Motor Neurone Disease is also known as ALS or Lou Gehrig’s disease (after an American baseball player). It affects the muscles in your body causing them to be weak. There is no known cure for this condition, but symptoms can be managed to help people to achieve the best possible quality of life. This blog has been written to coincide with MND Awareness Month which runs throughout June.
According to the MND Association there are 5000 people with the condition in the UK. (Source: MND Association). The causes aren’t really understood but it may be something to do with chemicals and structures in the motor nerves.
The effects include difficulty speaking and movement; eating and swallowing are also affected and eventually the muscles that assist breathing fail. There are different types of the condition. Famous people with the condition include Professor Stephen Hawking.
FAQs about MND and computing
These commonly asked questions about having MND illustrate some of the many ways of using a computer effectively.
I sometimes find it hard to use the standard mouse. What can I do?
There are lots of different mouse alternatives available, including rollerballs and joysticks. Take a look at our factsheet about mouse alternatives to work out which one may be best for you. If you have issues with “clicking” the mouse button you can download some free software which means you don’t have to do any clicking whatsoever.
You can also check My Computer My Way to see if changing the way the mouse pointer moves might help!
Can I talk to my computer?
If your voice is clear then we’d advise trying out voice recognition. It’s built into all new Windows and Apple computers as well as most tablets and smartphones.
For more details have a look at our easy to understand step by step instructions on My Computer My Computer.
We’ve also written a factsheet about voice recognition that offers advice about various options.
Some times you might find that your voice changes throughout the day. We’d recommend that you have a couple of different voice profiles. So for example you might have a “Morning voice” profile and an “Afternoon voice” profile.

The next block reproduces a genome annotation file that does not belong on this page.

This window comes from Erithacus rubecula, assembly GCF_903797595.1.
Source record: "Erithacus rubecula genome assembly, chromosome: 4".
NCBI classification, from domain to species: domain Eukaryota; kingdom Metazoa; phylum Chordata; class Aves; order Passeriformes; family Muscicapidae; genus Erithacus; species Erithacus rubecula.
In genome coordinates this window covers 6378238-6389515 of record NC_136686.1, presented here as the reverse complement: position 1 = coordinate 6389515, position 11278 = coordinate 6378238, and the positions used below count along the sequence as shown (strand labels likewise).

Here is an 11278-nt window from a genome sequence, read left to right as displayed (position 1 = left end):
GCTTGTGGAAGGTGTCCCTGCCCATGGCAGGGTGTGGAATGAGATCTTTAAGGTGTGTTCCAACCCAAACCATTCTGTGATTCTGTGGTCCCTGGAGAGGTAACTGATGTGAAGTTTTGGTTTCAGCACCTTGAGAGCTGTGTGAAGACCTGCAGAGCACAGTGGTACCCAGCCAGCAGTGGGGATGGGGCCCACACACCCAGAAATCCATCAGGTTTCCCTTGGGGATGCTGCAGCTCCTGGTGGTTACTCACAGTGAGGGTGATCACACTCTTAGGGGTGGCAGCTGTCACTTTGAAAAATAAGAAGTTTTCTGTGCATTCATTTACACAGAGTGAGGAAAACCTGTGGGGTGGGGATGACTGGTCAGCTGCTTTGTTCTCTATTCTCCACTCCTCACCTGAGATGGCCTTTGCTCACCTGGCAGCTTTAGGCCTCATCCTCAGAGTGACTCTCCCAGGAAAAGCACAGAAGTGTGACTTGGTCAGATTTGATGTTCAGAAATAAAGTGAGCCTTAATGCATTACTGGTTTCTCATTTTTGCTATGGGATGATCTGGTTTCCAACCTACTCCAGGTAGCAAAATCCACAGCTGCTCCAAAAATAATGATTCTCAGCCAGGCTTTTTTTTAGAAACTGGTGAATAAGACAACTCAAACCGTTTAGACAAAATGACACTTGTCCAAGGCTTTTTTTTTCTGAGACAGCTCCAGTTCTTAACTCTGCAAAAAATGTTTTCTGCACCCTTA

Sometimes I have difficulty reaching all the keys on the keyboard. What can I do?
A lot of people like to use keyboards that don’t have the number pad on the right hand side. This means the keyboards are a lot smaller than normal ones. They are called “compact” keyboards.
A keyguard might also be useful. This will stop you from hitting two keys at once! As the condition progresses it might be worth exploring other input options like switches.
There are lots of different keyboards available – take a look at our factsheet on keyboard alternatives to learn more about your options.
Ben called us on behalf of his uncle Terry. Terry has had MND for a year and is now starting to find it difficult to use the mouse. We had a chat to Terry and have suggested some alternatives to the standard mouse such as a rollerball. We’ve also suggested installing some software which will do automatic “clicking”. We have identified some retailers that have a “try before you buy” policy. We have also suggested that one of our IT Can Help volunteers might come to her house and help with installation of equipment.
More help from AbilityNet
AbilityNet provides a range of free services to help disabled people and older people.
Our friendly, knowledgeable staff will discuss any kind of computer problem and do their best to come up with a solution. We’re open Monday to Friday from 9am to 5pm on 0800 269 545.
We have a network of AbilityNet ITCanHelp volunteers who can help if you have technical issues with your computer systems. They can come to your home, or help you over the phone.
Our free guide to all the accessibility features built into every computer, laptop, tablet and smartphone. We show you the adjustments that can make your time on the computer that bit easier.